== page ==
International Multilateral Environmental Agreements

An international environmental agreement, or sometimes an environmental protocol, is a kind of treaty of international law that allows them to achieve an environmental objective. In other words, it is an “intergovernmental document that is designed as legally binding and is primarily aimed at preventing or managing the human impact on natural resources.” [1] The main international instruments with which countries can cooperate on a wide range of global environmental challenges are international conventions and environmental and natural resource treaties, also known as multilateral environmental agreements (EAs). All partner states of the East African Community (EAC) have ratified the Cartagena Protocol, an international agreement to ensure the safety of the handling, transport and use of modified living organisms from modern biotechnology, which can have adverse effects on biodiversity, taking into account risks to human health. EAC partner countries are at different stages of defining national biosecurity frameworks. ACCORDS are interstate agreements that can take the form of a “soft law” that establishes non-binding principles, which parties are required to abide by when taking action to resolve a given environmental issue, or “hard rights” that define legally binding measures to achieve an environmental objective. Australia is known for its wide diversity of animal species and diverse environment, which encompasses beaches, deserts and mountains,[16] and climate change is a major problem. The country is under the largest hole in the world`s ozone layer, which has an impact on the environment. Australia`s proximity to Antarctica raises concerns about sea level rise and changes in ocean currents that affect the climate. The IEA website is constantly being reviewed and updated. During 2017, a comprehensive review was initiated by numerous bilateral agreements and a complete update of the accession measures of all MEAs and a large number of BEAs. The current content includes more than 1,300 MEAs, more than 2,200 BEAs, 250 other environmental agreements and more than 90,000 “accession actions” (signature, ratification or entry into force; Press releases here).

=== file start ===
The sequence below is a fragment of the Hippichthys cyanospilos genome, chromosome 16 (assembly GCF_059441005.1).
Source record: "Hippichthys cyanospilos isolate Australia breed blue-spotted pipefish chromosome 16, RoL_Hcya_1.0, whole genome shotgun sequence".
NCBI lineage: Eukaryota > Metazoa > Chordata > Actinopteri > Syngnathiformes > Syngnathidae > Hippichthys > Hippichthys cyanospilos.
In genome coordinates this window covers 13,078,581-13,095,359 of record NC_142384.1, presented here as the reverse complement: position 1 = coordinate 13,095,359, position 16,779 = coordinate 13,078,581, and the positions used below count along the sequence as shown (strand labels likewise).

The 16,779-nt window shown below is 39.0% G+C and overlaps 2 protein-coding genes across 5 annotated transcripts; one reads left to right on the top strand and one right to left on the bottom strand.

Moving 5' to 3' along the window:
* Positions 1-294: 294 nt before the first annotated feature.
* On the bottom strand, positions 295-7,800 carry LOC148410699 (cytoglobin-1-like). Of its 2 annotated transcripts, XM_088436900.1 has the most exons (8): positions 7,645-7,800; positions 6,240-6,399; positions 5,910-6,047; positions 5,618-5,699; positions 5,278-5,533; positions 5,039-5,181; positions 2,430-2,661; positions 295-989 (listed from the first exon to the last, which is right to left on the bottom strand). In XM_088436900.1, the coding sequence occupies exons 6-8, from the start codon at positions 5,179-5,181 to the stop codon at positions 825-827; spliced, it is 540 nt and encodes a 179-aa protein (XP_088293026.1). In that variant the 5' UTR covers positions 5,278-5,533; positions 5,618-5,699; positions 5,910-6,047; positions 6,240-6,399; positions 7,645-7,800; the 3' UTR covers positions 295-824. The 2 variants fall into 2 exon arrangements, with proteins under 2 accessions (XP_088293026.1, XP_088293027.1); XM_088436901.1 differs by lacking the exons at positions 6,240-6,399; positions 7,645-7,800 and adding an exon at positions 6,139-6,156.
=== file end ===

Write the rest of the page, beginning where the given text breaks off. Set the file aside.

A big thank you to Jorg Balsiger and Lorris Germann of the University of Geneva, who identified more than 650 BEAs and laid the groundwork for the IEADB to become a comprehensive list of bilateral and multilateral environmental agreements. Here is a list of AEMs after ten years. Lists of international environmental treaties, conventions and other conventions with links to text, membership, performance data, secretariat and summary statistics. More than 1,300 multilateral, 2,200 bilateral and 250 “others.” Grouping by date, subject and “line” of legally related agreements (e.g. B agreements on the Montreal Protocol). The “others” include environmental agreements between governments and international organizations or non-state actors, not two or more governments. NEW: Membership links in contract lists now contain annual state reports and the same information in the Stata format for data analysis. The use of multilateral environmental agreements began in 1857, when a German agreement regulates the flow of water between Lake Constance and Austria and Switzerland. [3] International environmental protocols were put in place as part of environmental policy following the widespread perception of cross-border environmental problems in the 1960s. [4] The themes covered in these agreements are very broad: biodiversity and nature protection, climate change, protection of the ozone layer, desertification, chemical and waste management, cross-border water and air pollution, environmental policy (including impact studies, access to information and public participation), industrial accidents, water and water protection, environmental responsibility.